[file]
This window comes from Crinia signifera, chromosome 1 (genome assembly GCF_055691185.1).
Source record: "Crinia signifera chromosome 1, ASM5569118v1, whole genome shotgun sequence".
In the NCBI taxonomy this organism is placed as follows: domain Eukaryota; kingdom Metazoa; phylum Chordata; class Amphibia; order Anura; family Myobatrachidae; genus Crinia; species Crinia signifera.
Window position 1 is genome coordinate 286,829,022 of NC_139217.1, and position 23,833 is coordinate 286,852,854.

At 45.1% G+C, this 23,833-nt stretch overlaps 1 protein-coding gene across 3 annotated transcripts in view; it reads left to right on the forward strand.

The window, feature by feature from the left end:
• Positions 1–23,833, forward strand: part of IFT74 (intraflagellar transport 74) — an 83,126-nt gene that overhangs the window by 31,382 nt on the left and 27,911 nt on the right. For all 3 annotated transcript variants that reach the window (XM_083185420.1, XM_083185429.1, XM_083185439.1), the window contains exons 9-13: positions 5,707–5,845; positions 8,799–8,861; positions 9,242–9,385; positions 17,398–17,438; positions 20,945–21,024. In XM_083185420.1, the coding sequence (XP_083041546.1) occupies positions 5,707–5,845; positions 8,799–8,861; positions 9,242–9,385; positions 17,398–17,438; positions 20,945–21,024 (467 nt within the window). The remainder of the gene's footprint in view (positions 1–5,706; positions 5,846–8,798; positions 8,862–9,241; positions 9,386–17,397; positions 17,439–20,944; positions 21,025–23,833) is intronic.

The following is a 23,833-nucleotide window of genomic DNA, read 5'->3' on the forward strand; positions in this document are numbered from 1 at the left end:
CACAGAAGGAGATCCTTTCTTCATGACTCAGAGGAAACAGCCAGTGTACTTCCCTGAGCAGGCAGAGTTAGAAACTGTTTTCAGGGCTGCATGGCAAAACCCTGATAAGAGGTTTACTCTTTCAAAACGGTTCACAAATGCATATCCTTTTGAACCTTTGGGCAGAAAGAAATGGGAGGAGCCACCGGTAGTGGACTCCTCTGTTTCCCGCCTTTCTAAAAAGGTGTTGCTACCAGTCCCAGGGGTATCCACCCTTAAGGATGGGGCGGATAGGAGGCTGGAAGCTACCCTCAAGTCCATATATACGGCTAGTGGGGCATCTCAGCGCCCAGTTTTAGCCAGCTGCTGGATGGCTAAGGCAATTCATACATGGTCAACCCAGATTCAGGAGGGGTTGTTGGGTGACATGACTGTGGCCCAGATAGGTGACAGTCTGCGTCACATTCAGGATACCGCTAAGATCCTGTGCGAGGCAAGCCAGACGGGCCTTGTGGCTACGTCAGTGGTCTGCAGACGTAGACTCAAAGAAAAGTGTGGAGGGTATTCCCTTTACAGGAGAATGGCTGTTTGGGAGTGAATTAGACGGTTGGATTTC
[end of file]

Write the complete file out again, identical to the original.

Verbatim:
This window comes from Crinia signifera, chromosome 1 (genome assembly GCF_055691185.1).
Source record: "Crinia signifera chromosome 1, ASM5569118v1, whole genome shotgun sequence".
In the NCBI taxonomy this organism is placed as follows: domain Eukaryota; kingdom Metazoa; phylum Chordata; class Amphibia; order Anura; family Myobatrachidae; genus Crinia; species Crinia signifera.
Window position 1 is genome coordinate 286,829,022 of NC_139217.1, and position 23,833 is coordinate 286,852,854.

At 45.1% G+C, this 23,833-nt stretch overlaps 1 protein-coding gene across 3 annotated transcripts in view; it reads left to right on the forward strand.

The window, feature by feature from the left end:
• Positions 1–23,833, forward strand: part of IFT74 (intraflagellar transport 74) — an 83,126-nt gene that overhangs the window by 31,382 nt on the left and 27,911 nt on the right. For all 3 annotated transcript variants that reach the window (XM_083185420.1, XM_083185429.1, XM_083185439.1), the window contains exons 9-13: positions 5,707–5,845; positions 8,799–8,861; positions 9,242–9,385; positions 17,398–17,438; positions 20,945–21,024. In XM_083185420.1, the coding sequence (XP_083041546.1) occupies positions 5,707–5,845; positions 8,799–8,861; positions 9,242–9,385; positions 17,398–17,438; positions 20,945–21,024 (467 nt within the window). The remainder of the gene's footprint in view (positions 1–5,706; positions 5,846–8,798; positions 8,862–9,241; positions 9,386–17,397; positions 17,439–20,944; positions 21,025–23,833) is intronic.

The following is a 23,833-nucleotide window of genomic DNA, read 5'->3' on the forward strand; positions in this document are numbered from 1 at the left end:
CACAGAAGGAGATCCTTTCTTCATGACTCAGAGGAAACAGCCAGTGTACTTCCCTGAGCAGGCAGAGTTAGAAACTGTTTTCAGGGCTGCATGGCAAAACCCTGATAAGAGGTTTACTCTTTCAAAACGGTTCACAAATGCATATCCTTTTGAACCTTTGGGCAGAAAGAAATGGGAGGAGCCACCGGTAGTGGACTCCTCTGTTTCCCGCCTTTCTAAAAAGGTGTTGCTACCAGTCCCAGGGGTATCCACCCTTAAGGATGGGGCGGATAGGAGGCTGGAAGCTACCCTCAAGTCCATATATACGGCTAGTGGGGCATCTCAGCGCCCAGTTTTAGCCAGCTGCTGGATGGCTAAGGCAATTCATACATGGTCAACCCAGATTCAGGAGGGGTTGTTGGGTGACATGACTGTGGCCCAGATAGGTGACAGTCTGCGTCACATTCAGGATACCGCTAAGATCCTGTGCGAGGCAAGCCAGACGGGCCTTGTGGCTACGTCAGTGGTCTGCAGACGTAGACTCAAAGAAAAGTGTGGAGGGTATTCCCTTTACAGGAGAATGGCTGTTTGGGAGTGAATTAGACGGTTGGATTTC